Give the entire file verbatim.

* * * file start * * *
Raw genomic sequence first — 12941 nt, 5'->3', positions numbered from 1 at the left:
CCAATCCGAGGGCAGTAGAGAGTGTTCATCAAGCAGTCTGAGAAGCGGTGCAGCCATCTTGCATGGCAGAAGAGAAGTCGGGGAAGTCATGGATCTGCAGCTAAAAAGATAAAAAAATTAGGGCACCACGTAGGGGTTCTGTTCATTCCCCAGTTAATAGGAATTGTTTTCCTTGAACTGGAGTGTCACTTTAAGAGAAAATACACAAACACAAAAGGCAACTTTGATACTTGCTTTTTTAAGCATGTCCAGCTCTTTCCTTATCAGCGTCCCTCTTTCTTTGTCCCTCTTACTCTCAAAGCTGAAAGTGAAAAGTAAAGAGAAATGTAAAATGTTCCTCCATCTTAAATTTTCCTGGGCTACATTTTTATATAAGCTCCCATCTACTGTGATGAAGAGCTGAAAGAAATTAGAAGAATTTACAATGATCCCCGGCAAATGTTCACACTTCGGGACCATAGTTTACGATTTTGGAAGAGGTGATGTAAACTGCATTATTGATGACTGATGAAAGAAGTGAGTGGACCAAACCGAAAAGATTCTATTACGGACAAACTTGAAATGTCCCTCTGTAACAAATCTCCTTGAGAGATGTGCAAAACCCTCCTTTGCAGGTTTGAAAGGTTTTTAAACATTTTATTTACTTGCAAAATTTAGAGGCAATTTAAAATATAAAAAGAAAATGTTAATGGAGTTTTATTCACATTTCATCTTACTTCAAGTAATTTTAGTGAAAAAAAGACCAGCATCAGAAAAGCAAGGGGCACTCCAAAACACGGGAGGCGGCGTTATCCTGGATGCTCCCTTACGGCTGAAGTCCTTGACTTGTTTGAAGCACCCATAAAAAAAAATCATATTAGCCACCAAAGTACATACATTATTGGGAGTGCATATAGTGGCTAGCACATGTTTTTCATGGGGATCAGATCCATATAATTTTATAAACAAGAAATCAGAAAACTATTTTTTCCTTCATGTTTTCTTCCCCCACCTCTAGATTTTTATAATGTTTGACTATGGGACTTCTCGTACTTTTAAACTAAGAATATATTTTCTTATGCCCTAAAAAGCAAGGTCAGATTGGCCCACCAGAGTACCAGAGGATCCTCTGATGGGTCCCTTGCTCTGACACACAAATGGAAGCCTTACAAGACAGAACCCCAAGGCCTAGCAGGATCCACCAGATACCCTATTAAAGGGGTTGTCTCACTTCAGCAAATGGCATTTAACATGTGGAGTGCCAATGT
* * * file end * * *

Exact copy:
Raw genomic sequence first — 12941 nt, 5'->3', positions numbered from 1 at the left:
CCAATCCGAGGGCAGTAGAGAGTGTTCATCAAGCAGTCTGAGAAGCGGTGCAGCCATCTTGCATGGCAGAAGAGAAGTCGGGGAAGTCATGGATCTGCAGCTAAAAAGATAAAAAAATTAGGGCACCACGTAGGGGTTCTGTTCATTCCCCAGTTAATAGGAATTGTTTTCCTTGAACTGGAGTGTCACTTTAAGAGAAAATACACAAACACAAAAGGCAACTTTGATACTTGCTTTTTTAAGCATGTCCAGCTCTTTCCTTATCAGCGTCCCTCTTTCTTTGTCCCTCTTACTCTCAAAGCTGAAAGTGAAAAGTAAAGAGAAATGTAAAATGTTCCTCCATCTTAAATTTTCCTGGGCTACATTTTTATATAAGCTCCCATCTACTGTGATGAAGAGCTGAAAGAAATTAGAAGAATTTACAATGATCCCCGGCAAATGTTCACACTTCGGGACCATAGTTTACGATTTTGGAAGAGGTGATGTAAACTGCATTATTGATGACTGATGAAAGAAGTGAGTGGACCAAACCGAAAAGATTCTATTACGGACAAACTTGAAATGTCCCTCTGTAACAAATCTCCTTGAGAGATGTGCAAAACCCTCCTTTGCAGGTTTGAAAGGTTTTTAAACATTTTATTTACTTGCAAAATTTAGAGGCAATTTAAAATATAAAAAGAAAATGTTAATGGAGTTTTATTCACATTTCATCTTACTTCAAGTAATTTTAGTGAAAAAAAGACCAGCATCAGAAAAGCAAGGGGCACTCCAAAACACGGGAGGCGGCGTTATCCTGGATGCTCCCTTACGGCTGAAGTCCTTGACTTGTTTGAAGCACCCATAAAAAAAAATCATATTAGCCACCAAAGTACATACATTATTGGGAGTGCATATAGTGGCTAGCACATGTTTTTCATGGGGATCAGATCCATATAATTTTATAAACAAGAAATCAGAAAACTATTTTTTCCTTCATGTTTTCTTCCCCCACCTCTAGATTTTTATAATGTTTGACTATGGGACTTCTCGTACTTTTAAACTAAGAATATATTTTCTTATGCCCTAAAAAGCAAGGTCAGATTGGCCCACCAGAGTACCAGAGGATCCTCTGATGGGTCCCTTGCTCTGACACACAAATGGAAGCCTTACAAGACAGAACCCCAAGGCCTAGCAGGATCCACCAGATACCCTATTAAAGGGGTTGTCTCACTTCAGCAAATGGCATTTAACATGTGGAGTGCCAATGT